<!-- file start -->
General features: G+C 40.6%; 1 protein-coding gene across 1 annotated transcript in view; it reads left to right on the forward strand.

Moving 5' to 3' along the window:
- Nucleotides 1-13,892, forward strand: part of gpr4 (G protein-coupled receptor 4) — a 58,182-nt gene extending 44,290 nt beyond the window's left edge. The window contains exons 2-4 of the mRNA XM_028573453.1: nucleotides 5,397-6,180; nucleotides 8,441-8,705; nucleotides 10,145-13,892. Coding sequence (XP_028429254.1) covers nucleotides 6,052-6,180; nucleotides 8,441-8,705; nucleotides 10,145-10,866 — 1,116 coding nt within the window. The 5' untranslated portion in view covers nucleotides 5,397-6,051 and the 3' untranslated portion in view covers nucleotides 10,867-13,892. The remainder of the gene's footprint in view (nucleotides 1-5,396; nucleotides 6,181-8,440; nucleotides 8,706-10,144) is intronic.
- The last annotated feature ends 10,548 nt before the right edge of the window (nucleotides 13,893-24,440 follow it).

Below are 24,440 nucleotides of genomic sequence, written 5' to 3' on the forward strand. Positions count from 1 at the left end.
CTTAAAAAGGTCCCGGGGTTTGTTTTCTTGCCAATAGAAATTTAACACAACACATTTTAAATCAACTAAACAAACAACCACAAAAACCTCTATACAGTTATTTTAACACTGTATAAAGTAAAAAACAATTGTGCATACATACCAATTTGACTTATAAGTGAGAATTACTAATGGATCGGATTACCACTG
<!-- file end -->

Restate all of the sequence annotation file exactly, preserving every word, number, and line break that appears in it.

General features: G+C 40.6%; 1 protein-coding gene across 1 annotated transcript in view; it reads left to right on the forward strand.

Moving 5' to 3' along the window:
- Nucleotides 1-13,892, forward strand: part of gpr4 (G protein-coupled receptor 4) — a 58,182-nt gene extending 44,290 nt beyond the window's left edge. The window contains exons 2-4 of the mRNA XM_028573453.1: nucleotides 5,397-6,180; nucleotides 8,441-8,705; nucleotides 10,145-13,892. Coding sequence (XP_028429254.1) covers nucleotides 6,052-6,180; nucleotides 8,441-8,705; nucleotides 10,145-10,866 — 1,116 coding nt within the window. The 5' untranslated portion in view covers nucleotides 5,397-6,051 and the 3' untranslated portion in view covers nucleotides 10,867-13,892. The remainder of the gene's footprint in view (nucleotides 1-5,396; nucleotides 6,181-8,440; nucleotides 8,706-10,144) is intronic.
- The last annotated feature ends 10,548 nt before the right edge of the window (nucleotides 13,893-24,440 follow it).

Below are 24,440 nucleotides of genomic sequence, written 5' to 3' on the forward strand. Positions count from 1 at the left end.
CTTAAAAAGGTCCCGGGGTTTGTTTTCTTGCCAATAGAAATTTAACACAACACATTTTAAATCAACTAAACAAACAACCACAAAAACCTCTATACAGTTATTTTAACACTGTATAAAGTAAAAAACAATTGTGCATACATACCAATTTGACTTATAAGTGAGAATTACTAATGGATCGGATTACCACTG